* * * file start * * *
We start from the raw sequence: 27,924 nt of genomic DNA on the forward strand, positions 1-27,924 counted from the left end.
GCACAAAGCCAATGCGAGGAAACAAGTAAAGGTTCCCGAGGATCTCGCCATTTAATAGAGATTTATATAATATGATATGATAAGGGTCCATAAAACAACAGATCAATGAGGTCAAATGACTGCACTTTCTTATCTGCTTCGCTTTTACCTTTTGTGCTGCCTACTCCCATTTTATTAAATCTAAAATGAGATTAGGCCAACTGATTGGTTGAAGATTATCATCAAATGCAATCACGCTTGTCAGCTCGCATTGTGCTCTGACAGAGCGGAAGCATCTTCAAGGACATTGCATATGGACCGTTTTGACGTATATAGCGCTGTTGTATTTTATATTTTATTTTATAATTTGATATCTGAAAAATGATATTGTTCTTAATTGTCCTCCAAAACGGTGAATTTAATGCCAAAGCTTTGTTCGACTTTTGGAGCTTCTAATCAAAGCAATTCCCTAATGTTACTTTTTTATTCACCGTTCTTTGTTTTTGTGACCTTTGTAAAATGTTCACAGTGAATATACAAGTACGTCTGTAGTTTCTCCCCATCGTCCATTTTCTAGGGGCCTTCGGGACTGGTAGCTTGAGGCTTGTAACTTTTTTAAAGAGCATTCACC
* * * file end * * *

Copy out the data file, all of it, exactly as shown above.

We start from the raw sequence: 27,924 nt of genomic DNA on the forward strand, positions 1-27,924 counted from the left end.
GCACAAAGCCAATGCGAGGAAACAAGTAAAGGTTCCCGAGGATCTCGCCATTTAATAGAGATTTATATAATATGATATGATAAGGGTCCATAAAACAACAGATCAATGAGGTCAAATGACTGCACTTTCTTATCTGCTTCGCTTTTACCTTTTGTGCTGCCTACTCCCATTTTATTAAATCTAAAATGAGATTAGGCCAACTGATTGGTTGAAGATTATCATCAAATGCAATCACGCTTGTCAGCTCGCATTGTGCTCTGACAGAGCGGAAGCATCTTCAAGGACATTGCATATGGACCGTTTTGACGTATATAGCGCTGTTGTATTTTATATTTTATTTTATAATTTGATATCTGAAAAATGATATTGTTCTTAATTGTCCTCCAAAACGGTGAATTTAATGCCAAAGCTTTGTTCGACTTTTGGAGCTTCTAATCAAAGCAATTCCCTAATGTTACTTTTTTATTCACCGTTCTTTGTTTTTGTGACCTTTGTAAAATGTTCACAGTGAATATACAAGTACGTCTGTAGTTTCTCCCCATCGTCCATTTTCTAGGGGCCTTCGGGACTGGTAGCTTGAGGCTTGTAACTTTTTTAAAGAGCATTCACC